SCIPP partnered with two Department of Energy entities – the National Renewable Energy Laboratory (NREL) and the Strategic Petroleum Reserve (SPR) to develop a climate change resilience plan for the SPR. The SPR is the world’s largest emergency supply of crude oil with a capacity of 727 million barrels.Current holdings consist of around 650 million barrels, enough oil to replace foreign imports for around 140 days.The SPR can also provide short term “loans” of oil to refiners so that they can maintain operations when oil imports are disrupted by hurricane activity in the Gulf of Mexico – and did so for Hurricane Harvey in August and September of 2017. Figure 1 shows that SPR stores their oil reserves in underground salt domes at four sites along the Texas and Louisiana Gulf Coast: Bayou Choctaw near Baton Rouge, LA; Big Hill near Winnie, TX; Bryan Mound near Freeport, TX; and West Hackberry near Hackberry, LA, with administration offices located at a fifth site in New Orleans, LA.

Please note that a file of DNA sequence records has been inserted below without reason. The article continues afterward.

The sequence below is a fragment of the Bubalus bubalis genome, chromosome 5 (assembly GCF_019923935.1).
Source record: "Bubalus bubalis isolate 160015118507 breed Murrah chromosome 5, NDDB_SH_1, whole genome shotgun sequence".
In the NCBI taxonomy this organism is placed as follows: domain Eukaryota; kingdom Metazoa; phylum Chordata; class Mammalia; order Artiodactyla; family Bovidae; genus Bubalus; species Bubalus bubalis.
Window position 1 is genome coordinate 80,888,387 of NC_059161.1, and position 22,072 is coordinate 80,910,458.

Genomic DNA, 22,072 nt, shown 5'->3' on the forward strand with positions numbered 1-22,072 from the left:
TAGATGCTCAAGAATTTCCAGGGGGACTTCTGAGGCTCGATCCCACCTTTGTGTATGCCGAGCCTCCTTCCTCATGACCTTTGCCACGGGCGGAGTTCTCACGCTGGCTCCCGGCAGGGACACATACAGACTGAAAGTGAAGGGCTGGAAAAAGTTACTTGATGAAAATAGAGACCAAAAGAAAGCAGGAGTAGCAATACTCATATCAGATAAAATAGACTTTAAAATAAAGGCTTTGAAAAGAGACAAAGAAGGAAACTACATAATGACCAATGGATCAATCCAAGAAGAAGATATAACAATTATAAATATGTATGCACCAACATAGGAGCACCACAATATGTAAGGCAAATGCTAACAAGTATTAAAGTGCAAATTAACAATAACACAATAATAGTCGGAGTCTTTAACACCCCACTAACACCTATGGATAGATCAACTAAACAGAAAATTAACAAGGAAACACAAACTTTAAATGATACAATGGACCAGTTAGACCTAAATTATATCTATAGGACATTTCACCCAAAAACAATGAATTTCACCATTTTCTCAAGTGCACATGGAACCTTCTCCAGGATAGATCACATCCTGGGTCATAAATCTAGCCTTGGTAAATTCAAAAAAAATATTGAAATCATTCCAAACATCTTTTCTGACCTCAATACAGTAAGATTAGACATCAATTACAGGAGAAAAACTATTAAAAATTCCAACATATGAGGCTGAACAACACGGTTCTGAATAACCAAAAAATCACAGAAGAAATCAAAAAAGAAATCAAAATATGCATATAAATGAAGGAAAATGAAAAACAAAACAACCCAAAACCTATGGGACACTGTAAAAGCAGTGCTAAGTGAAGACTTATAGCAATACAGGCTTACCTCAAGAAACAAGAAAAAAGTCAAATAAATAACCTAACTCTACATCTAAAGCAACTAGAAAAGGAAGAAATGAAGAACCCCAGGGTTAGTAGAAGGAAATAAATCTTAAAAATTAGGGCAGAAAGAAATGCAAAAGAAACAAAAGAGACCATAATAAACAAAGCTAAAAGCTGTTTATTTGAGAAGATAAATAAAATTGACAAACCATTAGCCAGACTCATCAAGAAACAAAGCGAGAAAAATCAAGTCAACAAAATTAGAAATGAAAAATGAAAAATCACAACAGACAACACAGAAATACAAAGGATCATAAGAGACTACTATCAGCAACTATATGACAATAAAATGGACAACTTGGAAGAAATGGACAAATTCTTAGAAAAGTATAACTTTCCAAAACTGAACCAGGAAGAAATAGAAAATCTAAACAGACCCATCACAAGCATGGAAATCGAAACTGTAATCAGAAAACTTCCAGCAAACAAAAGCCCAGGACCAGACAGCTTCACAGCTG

The work began by evaluating the mission-critical objectives of SPR; for example, the ability to extract oil from the underground salt domes. First, we evaluated the impact of current climate conditions on SPR’s ability to meet each objective. SCIPP then used future climate projections to evaluate how those mission relevant climate variables would change in the future. Several brainstorming sessions resulted in a list of options to reduce the impacts of a changing climate on SPR operations. These were evaluated in terms of feasibility, cost, and potential to reduce vulnerability or increase resilience to changing climate. Two meetings to exchange ideas and present results to SPR management were held at the SPR Headquarters in New Orleans in October 2016 and April 2017, and the final report from the work was completed in June 2017.The results from this effort are being incorporated into an ongoing multi-billion dollar infrastructure improvement effort at the SPR sites.For example, based on SCIPP’s assessment of future climate, a replacement building at Bayou Choctaw (Figure 2) will be elevated to better protect it from flooding in the future.